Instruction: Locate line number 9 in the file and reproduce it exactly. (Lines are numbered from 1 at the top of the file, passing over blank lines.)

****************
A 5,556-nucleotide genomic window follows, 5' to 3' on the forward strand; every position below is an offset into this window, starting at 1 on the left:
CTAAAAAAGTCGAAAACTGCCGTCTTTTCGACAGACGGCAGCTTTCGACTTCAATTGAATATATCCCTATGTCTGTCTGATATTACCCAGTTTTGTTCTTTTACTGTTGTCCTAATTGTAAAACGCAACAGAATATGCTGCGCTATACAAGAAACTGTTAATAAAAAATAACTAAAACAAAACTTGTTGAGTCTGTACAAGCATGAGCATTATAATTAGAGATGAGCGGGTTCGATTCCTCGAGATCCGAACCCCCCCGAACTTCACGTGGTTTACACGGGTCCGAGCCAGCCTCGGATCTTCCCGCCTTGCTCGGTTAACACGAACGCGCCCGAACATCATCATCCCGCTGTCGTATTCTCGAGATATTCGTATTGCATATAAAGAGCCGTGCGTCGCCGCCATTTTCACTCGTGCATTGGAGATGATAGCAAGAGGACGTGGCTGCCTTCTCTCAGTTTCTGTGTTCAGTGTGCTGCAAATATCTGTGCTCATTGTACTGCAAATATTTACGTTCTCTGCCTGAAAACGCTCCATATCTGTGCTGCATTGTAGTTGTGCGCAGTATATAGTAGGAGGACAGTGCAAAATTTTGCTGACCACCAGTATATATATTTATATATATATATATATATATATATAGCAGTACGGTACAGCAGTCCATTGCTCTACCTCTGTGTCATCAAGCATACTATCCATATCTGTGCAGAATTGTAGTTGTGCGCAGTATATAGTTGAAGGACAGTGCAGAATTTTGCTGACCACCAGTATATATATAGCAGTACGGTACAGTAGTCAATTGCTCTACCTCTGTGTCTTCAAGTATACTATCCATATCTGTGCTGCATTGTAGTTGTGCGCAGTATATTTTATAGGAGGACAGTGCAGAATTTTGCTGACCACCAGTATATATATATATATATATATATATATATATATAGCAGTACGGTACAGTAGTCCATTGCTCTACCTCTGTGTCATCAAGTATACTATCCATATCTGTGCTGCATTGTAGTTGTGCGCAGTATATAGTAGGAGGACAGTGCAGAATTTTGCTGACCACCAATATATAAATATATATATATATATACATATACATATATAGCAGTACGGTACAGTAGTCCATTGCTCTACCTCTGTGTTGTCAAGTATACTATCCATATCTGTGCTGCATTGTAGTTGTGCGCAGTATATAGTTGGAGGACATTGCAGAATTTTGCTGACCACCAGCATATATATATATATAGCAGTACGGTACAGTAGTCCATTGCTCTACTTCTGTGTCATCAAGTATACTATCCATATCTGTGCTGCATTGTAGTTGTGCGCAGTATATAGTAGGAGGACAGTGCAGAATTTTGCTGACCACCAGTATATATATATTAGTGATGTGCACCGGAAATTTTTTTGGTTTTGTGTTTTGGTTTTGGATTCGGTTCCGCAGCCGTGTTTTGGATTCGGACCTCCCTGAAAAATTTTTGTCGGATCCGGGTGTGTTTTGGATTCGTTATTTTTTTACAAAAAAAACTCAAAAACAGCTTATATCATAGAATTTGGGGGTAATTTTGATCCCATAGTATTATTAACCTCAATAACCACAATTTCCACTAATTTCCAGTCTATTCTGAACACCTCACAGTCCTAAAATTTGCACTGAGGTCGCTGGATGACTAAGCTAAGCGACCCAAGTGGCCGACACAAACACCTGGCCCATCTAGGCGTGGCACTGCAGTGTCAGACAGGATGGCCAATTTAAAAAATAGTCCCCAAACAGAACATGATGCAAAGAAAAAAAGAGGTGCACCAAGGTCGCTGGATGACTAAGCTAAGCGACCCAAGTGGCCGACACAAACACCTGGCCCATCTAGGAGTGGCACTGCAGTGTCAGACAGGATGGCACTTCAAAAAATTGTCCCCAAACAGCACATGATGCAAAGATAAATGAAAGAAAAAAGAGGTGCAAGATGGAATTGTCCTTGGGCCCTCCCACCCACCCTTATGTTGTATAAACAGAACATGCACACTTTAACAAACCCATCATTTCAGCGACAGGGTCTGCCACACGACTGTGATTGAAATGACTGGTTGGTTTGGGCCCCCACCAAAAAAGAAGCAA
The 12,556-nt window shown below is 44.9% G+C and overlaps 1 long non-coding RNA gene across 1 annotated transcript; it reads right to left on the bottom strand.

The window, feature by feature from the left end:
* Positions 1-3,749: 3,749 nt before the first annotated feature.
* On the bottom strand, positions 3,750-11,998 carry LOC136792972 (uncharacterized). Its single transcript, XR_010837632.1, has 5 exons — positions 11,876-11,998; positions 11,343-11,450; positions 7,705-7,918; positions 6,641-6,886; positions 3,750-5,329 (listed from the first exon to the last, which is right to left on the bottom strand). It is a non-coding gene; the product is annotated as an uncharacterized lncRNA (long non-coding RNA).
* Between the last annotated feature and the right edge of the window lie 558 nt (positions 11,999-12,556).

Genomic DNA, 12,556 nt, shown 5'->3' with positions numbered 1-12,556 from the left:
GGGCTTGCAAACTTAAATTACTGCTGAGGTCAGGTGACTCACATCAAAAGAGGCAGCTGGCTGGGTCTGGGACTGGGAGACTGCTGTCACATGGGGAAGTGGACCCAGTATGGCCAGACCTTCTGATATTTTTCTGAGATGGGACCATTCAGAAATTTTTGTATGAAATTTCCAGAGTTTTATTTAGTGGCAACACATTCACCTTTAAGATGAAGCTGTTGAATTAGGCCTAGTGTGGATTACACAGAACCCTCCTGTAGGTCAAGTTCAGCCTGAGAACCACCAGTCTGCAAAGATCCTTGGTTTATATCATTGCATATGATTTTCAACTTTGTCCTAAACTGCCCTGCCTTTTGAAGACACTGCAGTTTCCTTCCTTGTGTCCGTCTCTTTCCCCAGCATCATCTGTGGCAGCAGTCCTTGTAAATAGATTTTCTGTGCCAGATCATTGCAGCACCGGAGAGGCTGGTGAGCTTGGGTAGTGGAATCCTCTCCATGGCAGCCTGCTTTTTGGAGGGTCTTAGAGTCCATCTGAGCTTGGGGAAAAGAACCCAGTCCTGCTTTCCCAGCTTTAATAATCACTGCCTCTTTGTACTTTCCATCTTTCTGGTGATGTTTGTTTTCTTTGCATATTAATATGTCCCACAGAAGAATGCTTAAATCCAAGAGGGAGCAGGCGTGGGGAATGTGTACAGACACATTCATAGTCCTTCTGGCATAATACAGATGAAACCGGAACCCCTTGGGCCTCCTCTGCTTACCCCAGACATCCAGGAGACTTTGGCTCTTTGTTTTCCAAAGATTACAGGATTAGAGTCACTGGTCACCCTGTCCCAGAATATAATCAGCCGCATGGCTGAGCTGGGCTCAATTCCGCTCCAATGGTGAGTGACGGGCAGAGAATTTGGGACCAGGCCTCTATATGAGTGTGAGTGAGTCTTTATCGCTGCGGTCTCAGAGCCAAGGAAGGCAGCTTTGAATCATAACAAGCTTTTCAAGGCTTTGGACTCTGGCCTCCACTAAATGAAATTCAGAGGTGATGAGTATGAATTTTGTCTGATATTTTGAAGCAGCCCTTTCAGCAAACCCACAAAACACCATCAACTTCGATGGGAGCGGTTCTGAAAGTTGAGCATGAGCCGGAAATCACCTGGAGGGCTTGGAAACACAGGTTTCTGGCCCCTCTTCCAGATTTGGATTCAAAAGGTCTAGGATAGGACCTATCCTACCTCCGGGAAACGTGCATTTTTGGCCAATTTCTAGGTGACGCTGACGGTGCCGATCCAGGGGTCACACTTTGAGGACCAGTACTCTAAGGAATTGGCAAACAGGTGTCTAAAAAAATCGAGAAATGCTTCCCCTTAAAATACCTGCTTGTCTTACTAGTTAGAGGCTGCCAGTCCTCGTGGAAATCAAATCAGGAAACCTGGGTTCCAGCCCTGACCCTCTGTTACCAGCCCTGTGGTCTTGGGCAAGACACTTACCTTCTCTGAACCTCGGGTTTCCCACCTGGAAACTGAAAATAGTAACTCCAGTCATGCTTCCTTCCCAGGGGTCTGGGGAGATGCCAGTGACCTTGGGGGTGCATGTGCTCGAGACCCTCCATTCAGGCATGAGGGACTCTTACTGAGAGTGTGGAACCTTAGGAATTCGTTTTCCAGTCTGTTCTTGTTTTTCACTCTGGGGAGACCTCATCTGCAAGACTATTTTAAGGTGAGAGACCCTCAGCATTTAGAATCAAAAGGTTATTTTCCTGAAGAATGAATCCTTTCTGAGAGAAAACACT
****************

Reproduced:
GGGCTTGCAAACTTAAATTACTGCTGAGGTCAGGTGACTCACATCAAAAGAGGCAGCTGGCTGGGTCTGGGACTGGGAGACTGCTGTCACATGGGGAAGTGGACCCAGTATGGCCAGACCTTCTGATATTTTTCTGAGATGGGACCATTCAGAAATTTTTGTATGAAATTTCCAGAGTTTTATTTAGTGGCAACACATTCACCTTTAAGATGAAGCTGTTGAATTAGGCCTAGTGTGGATTACACAGAACCCTCCTGTAGGTCAAGTTCAGCCTGAGAACCACCAGTCTGCAAAGATCCTTGGTTTATATCATTGCATATGATTTTCAACTTTGTCCTAAACTGCCCTGCCTTTTGAAGACACTGCAGTTTCCTTCCTTGTGTCCGTCTCTTTCCCCAGCATCATCTGTGGCAGCAGTCCTTGTAAATAGATTTTCTGTGCCAGATCATTGCAGCACCGGAGAGGCTGGTGAGCTTGGGTAGTGGAATCCTCTCCATGGCAGCCTGCTTTTTGGAGGGTCTTAGAGTCCATCTGAGCTTGGGGAAAAGAACCCAGTCCTGCTTTCCCAGCTTTAATAATCACTGCCTCTTTGTACTTTCCATCTTTCTGGTGATGTTTGTTTTCTTTGCATATTAATATGTCCCACAGAAGAATGCTTAAATCCAAGAGGGAGCAGGCGTGGGGAATGTGTACAGACACATTCATAGTCCTTCTGGCATAATACAGATGAAACCGGAACCCCTTGGGCCTCCTCTGCTTACCCCAGACATCCAGGAGACTTTGGCTCTTTGTTTTCCAAAGATTACAGGATTAGAGTCACTGGTCACCCTGTCCCAGAATATAATCAGCCGCATGGCTGAGCTGGGCTCAATTCCGCTCCAATGGTGAGTGACGGGCAGAGAATTTGGGACCAGGCCTCTATATGAGTGTGAGTGAGTCTTTATCGCTGCGGTCTCAGAGCCAAGGAAGGCAGCTTTGAATCATAACAAGCTTTTCAAGGCTTTGGACTCTGGCCTCCACTAAATGAAATTCAGAGGTGATGAGTATGAATTTTGTCTGATATTTTGAAGCAGCCCTTTCAGCAAACCCACAAAACACCATCAACTTCGATGGGAGCGGTTCTGAAAGTTGAGCATGAGCCGGAAATCACCTGGAGGGCTTGGAAACACAGGTTTCTGGCCCCTCTTCCAGATTTGGATTCAAAAGGTCTAGGATAGGACCTATCCTACCTCCGGGAAACGTGCATTTTTGGCCAATTTCTAGGTGACGCTGACGGTGCCGATCCAGGGGTCACACTTTGAGGACCAGTACTCTAAGGAATTGGCAAACAGGTGTCTAAAAAAATCGAGAAATGCTTCCCCTTAAAATACCTGCTTGTCTTACTAGTTAGAGGCTGCCAGTCCTCGTGGAAATCAAATCAGGAAACCTGGGTTCCAGCCCTGACCCTCTGTTACCAGCCCTGTGGTCTTGGGCAAGACACTTACCTTCTCTGAACCTCGGGTTTCCCACCTGGAAACTGAAAATAGTAACTCCAGTCATGCTTCCTTCCCAGGGGTCTGGGGAGATGCCAGTGACCTTGGGGGTGCATGTGCTCGAGACCCTCCATTCAGGCATGAGGGACTCTTACTGAGAGTGTGGAACCTTAGGAATTCGTTTTCCAGTCTGTTCTTGTTTTTCACTCTGGGGAGACCTCATCTGCAAGACTATTTTAAGGTGAGAGACCCTCAGCATTTAGAATCAAAAGGTTATTTTCCTGAAGAATGAATCCTTTCTGAGAGAAAACACT